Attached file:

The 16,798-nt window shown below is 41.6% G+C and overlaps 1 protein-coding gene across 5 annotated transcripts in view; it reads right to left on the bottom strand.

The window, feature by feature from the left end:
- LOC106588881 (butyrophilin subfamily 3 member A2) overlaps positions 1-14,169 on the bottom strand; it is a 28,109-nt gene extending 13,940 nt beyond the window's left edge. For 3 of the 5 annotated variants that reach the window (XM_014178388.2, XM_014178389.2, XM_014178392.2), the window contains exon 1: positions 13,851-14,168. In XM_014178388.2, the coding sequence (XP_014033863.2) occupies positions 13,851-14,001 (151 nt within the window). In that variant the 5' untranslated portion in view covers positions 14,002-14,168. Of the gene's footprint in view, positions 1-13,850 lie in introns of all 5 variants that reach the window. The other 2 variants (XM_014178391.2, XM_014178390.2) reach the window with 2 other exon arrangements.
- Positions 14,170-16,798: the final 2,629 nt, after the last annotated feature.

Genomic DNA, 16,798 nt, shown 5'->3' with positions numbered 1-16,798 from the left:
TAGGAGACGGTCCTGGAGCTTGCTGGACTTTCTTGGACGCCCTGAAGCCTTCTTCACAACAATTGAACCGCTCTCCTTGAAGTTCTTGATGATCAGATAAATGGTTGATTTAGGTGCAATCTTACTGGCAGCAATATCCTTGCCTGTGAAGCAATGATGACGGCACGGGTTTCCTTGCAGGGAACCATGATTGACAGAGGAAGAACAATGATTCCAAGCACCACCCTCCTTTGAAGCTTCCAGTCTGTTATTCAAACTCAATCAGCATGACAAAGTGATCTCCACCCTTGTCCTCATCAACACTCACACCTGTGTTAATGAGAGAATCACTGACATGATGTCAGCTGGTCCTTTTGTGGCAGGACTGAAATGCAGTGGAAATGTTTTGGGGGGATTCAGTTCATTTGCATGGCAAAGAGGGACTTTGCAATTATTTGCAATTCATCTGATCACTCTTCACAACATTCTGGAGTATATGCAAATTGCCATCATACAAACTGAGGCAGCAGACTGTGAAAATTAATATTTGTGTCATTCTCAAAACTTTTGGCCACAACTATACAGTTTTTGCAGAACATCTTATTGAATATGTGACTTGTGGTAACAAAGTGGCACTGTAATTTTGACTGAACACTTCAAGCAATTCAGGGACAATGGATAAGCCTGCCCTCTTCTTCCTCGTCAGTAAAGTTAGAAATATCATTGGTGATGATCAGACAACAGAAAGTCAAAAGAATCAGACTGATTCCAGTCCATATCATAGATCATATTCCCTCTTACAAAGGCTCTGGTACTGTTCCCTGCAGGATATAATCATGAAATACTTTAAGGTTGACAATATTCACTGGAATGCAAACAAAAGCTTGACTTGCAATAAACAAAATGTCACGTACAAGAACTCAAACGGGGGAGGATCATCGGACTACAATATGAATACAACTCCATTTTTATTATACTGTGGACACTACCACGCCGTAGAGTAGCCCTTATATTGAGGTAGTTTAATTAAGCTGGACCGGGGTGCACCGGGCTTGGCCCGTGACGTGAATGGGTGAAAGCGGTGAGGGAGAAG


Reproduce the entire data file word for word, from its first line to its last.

The 16,798-nt window shown below is 41.6% G+C and overlaps 1 protein-coding gene across 5 annotated transcripts in view; it reads right to left on the bottom strand.

The window, feature by feature from the left end:
- LOC106588881 (butyrophilin subfamily 3 member A2) overlaps positions 1-14,169 on the bottom strand; it is a 28,109-nt gene extending 13,940 nt beyond the window's left edge. For 3 of the 5 annotated variants that reach the window (XM_014178388.2, XM_014178389.2, XM_014178392.2), the window contains exon 1: positions 13,851-14,168. In XM_014178388.2, the coding sequence (XP_014033863.2) occupies positions 13,851-14,001 (151 nt within the window). In that variant the 5' untranslated portion in view covers positions 14,002-14,168. Of the gene's footprint in view, positions 1-13,850 lie in introns of all 5 variants that reach the window. The other 2 variants (XM_014178391.2, XM_014178390.2) reach the window with 2 other exon arrangements.
- Positions 14,170-16,798: the final 2,629 nt, after the last annotated feature.

Genomic DNA, 16,798 nt, shown 5'->3' with positions numbered 1-16,798 from the left:
TAGGAGACGGTCCTGGAGCTTGCTGGACTTTCTTGGACGCCCTGAAGCCTTCTTCACAACAATTGAACCGCTCTCCTTGAAGTTCTTGATGATCAGATAAATGGTTGATTTAGGTGCAATCTTACTGGCAGCAATATCCTTGCCTGTGAAGCAATGATGACGGCACGGGTTTCCTTGCAGGGAACCATGATTGACAGAGGAAGAACAATGATTCCAAGCACCACCCTCCTTTGAAGCTTCCAGTCTGTTATTCAAACTCAATCAGCATGACAAAGTGATCTCCACCCTTGTCCTCATCAACACTCACACCTGTGTTAATGAGAGAATCACTGACATGATGTCAGCTGGTCCTTTTGTGGCAGGACTGAAATGCAGTGGAAATGTTTTGGGGGGATTCAGTTCATTTGCATGGCAAAGAGGGACTTTGCAATTATTTGCAATTCATCTGATCACTCTTCACAACATTCTGGAGTATATGCAAATTGCCATCATACAAACTGAGGCAGCAGACTGTGAAAATTAATATTTGTGTCATTCTCAAAACTTTTGGCCACAACTATACAGTTTTTGCAGAACATCTTATTGAATATGTGACTTGTGGTAACAAAGTGGCACTGTAATTTTGACTGAACACTTCAAGCAATTCAGGGACAATGGATAAGCCTGCCCTCTTCTTCCTCGTCAGTAAAGTTAGAAATATCATTGGTGATGATCAGACAACAGAAAGTCAAAAGAATCAGACTGATTCCAGTCCATATCATAGATCATATTCCCTCTTACAAAGGCTCTGGTACTGTTCCCTGCAGGATATAATCATGAAATACTTTAAGGTTGACAATATTCACTGGAATGCAAACAAAAGCTTGACTTGCAATAAACAAAATGTCACGTACAAGAACTCAAACGGGGGAGGATCATCGGACTACAATATGAATACAACTCCATTTTTATTATACTGTGGACACTACCACGCCGTAGAGTAGCCCTTATATTGAGGTAGTTTAATTAAGCTGGACCGGGGTGCACCGGGCTTGGCCCGTGACGTGAATGGGTGAAAGCGGTGAGGGAGAAG